the scene, and its calculus must embody an allowance for the fact that police ocers are often forced to make
split-second decisions about the amount of force necessary in a particular situation.”
Justice Rehnquist elaborated on the need to perform an objective analysis of the LEO’s actions that poured accelerant
on the ames of controversy. Relying upon Terry v. Ohio, the Court stated:
“Our Fourth Amendment jurisprudence has long recognized that the right to make an arrest or investigatory
stop necessarily carries with it the right to use some degree of physical coercion or threat thereof to eect it.”
Recognizing this would necessitate a fact-based inquiry, the Court provided this instruction:
“The ‘reasonableness’ of a particular use of force must be judged from the perspective of a reasonable ocer on
the scene, rather than with the 20/20 vision of hindsight.”
Finally, the Court unequivocally advised all courts reviewing a LEO’s use of force to consider the imperfect and
uncontrolled reality of the environment in which LEOs use force:
“The calculus of reasonableness must embody allowance for the fact that police ocers are often forced to
make split-second judgments—in circumstances that are tense, uncertain, and rapidly evolving—about the
amount of force that is necessary in a particular situation.”
The Graham court retained one key rationale from the now overruled Johnson v. Glick case stating:
“With respect to a claim of excessive force, the same standard of reasonableness at the moment applies: ‘Not
every push or shove, even if it may later seem unnecessary in the peace of a judge’s chambers,’ Johnson v. Glick,
481 F.2d, at 1033, violates the Fourth Amendment.”
Graham has long been criticized as dismissing the rights of the subject of LE action. I believe the “reasonable LEO”
standard is a thorn in the side of most LE critics who look at videos and apply an untrained, ill-informed analysis to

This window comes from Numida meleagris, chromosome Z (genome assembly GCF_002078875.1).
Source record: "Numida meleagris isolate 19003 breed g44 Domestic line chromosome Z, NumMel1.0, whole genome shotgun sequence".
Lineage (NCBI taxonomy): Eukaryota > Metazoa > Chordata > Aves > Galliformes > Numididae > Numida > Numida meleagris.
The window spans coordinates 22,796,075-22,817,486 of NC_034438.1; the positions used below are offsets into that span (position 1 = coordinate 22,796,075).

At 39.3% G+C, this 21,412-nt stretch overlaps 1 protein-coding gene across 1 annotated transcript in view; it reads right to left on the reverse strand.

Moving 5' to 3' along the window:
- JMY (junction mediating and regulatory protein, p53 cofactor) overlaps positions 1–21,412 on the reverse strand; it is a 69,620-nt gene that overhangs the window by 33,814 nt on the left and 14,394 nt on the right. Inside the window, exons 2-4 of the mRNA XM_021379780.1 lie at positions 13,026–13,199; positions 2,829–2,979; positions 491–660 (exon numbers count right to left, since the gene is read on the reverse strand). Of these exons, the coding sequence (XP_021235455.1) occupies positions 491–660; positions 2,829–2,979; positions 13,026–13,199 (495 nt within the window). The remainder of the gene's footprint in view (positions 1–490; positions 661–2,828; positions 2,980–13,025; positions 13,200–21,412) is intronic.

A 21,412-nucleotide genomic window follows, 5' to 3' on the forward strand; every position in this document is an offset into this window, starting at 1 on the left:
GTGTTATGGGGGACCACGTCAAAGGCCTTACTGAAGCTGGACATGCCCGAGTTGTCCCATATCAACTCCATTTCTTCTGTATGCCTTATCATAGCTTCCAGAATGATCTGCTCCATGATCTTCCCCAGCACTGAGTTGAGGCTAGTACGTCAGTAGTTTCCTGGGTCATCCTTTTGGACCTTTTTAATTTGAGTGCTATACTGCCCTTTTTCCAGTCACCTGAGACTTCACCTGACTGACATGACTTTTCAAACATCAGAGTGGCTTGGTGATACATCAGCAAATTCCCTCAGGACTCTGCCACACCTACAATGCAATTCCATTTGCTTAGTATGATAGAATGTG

advocate for sanctions against the LEO. Recent critics of Graham have argued that the Supreme Court’s rationale and
guidance from this civil case cannot be applied to a criminal analysis of a LEO’s use of force. For those critics, I have a
question: How can a reasonable use of force under the Fourth Amendment to the United States Constitution violate a
state criminal statute? I have yet to hear a coherent or rational answer.
Graham v. Connor considers the interests of three key stakeholders – the law-abiding public who has a right to move
about unrestricted, the government that has a right to enforce its laws, and the LEO who has an obligation to enforce
the law and the right to do so without suering injury. LEOs should know and embrace Graham. Time and again, the
United States Supreme Court has demonstrated a clear recognition of the dangers inherent in the LEO’s duties, as well
as their role in a peaceful society.
Critics may scream louder than our supporters. Recent eorts in California and other states to change the analysis of a
LEO’s use of force to apply a hindsight analysis are prime examples. However, the solid bedrock of Graham v. Connor
provides a strong foundation for LEOs doing the work few in society are willing to do.
1. A law review article is a scholarly piece typically authored by law professors and law students intended to intensely
examine a particularly important decision, area of law, or legal trend.
2. A directed verdict dismisses the case after the Plainti’s presentation of evidence.
3. This was essential to the previous test set forth in Johnson v. Glick, 481 F.2d 1028 (2 Cir. 1973).
About the author
Lance J. LoRusso, a former law enforcement ocer turned attorney, has been a use of force instructor for nearly 30 years and has represented over 100
ocers following ocer-involved shootings and in-custody deaths. Lance also handles media response, catastrophic personal injury, tractor-trailer wrecks,
and wrongful death cases. He is the author of “When Cops Kill: The Aftermath of a Critical Incident” and other books focused upon law enforcement and media
relations. He is licensed to practice law in Georgia, Arkansas and Tennessee. Learn more about Lance’s practice at
FLETC Talks – Gr alks – Graham v. Connor . Connor
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Graham v. Connor